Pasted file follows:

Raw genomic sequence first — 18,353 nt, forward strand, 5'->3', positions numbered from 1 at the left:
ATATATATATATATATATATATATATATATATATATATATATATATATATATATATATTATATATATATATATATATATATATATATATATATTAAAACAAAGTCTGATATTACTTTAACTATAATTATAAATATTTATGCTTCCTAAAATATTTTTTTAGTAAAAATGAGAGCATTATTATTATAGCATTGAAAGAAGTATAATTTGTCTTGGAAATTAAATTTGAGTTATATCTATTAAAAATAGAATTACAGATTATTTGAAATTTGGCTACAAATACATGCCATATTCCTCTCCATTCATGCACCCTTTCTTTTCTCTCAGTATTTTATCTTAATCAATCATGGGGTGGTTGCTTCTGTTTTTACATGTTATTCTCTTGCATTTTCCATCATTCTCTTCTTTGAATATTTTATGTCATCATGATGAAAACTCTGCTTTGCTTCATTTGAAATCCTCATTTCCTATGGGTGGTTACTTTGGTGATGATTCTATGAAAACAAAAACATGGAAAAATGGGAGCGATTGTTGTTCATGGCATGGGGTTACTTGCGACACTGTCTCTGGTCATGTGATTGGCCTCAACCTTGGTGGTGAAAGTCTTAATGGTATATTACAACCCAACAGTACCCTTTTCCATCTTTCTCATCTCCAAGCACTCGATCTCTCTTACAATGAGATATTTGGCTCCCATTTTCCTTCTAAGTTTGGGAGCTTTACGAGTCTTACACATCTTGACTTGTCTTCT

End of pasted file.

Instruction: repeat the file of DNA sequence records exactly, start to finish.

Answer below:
Raw genomic sequence first — 18,353 nt, forward strand, 5'->3', positions numbered from 1 at the left:
ATATATATATATATATATATATATATATATATATATATATATATATATATATATATATTATATATATATATATATATATATATATATATATATTAAAACAAAGTCTGATATTACTTTAACTATAATTATAAATATTTATGCTTCCTAAAATATTTTTTTAGTAAAAATGAGAGCATTATTATTATAGCATTGAAAGAAGTATAATTTGTCTTGGAAATTAAATTTGAGTTATATCTATTAAAAATAGAATTACAGATTATTTGAAATTTGGCTACAAATACATGCCATATTCCTCTCCATTCATGCACCCTTTCTTTTCTCTCAGTATTTTATCTTAATCAATCATGGGGTGGTTGCTTCTGTTTTTACATGTTATTCTCTTGCATTTTCCATCATTCTCTTCTTTGAATATTTTATGTCATCATGATGAAAACTCTGCTTTGCTTCATTTGAAATCCTCATTTCCTATGGGTGGTTACTTTGGTGATGATTCTATGAAAACAAAAACATGGAAAAATGGGAGCGATTGTTGTTCATGGCATGGGGTTACTTGCGACACTGTCTCTGGTCATGTGATTGGCCTCAACCTTGGTGGTGAAAGTCTTAATGGTATATTACAACCCAACAGTACCCTTTTCCATCTTTCTCATCTCCAAGCACTCGATCTCTCTTACAATGAGATATTTGGCTCCCATTTTCCTTCTAAGTTTGGGAGCTTTACGAGTCTTACACATCTTGACTTGTCTTCT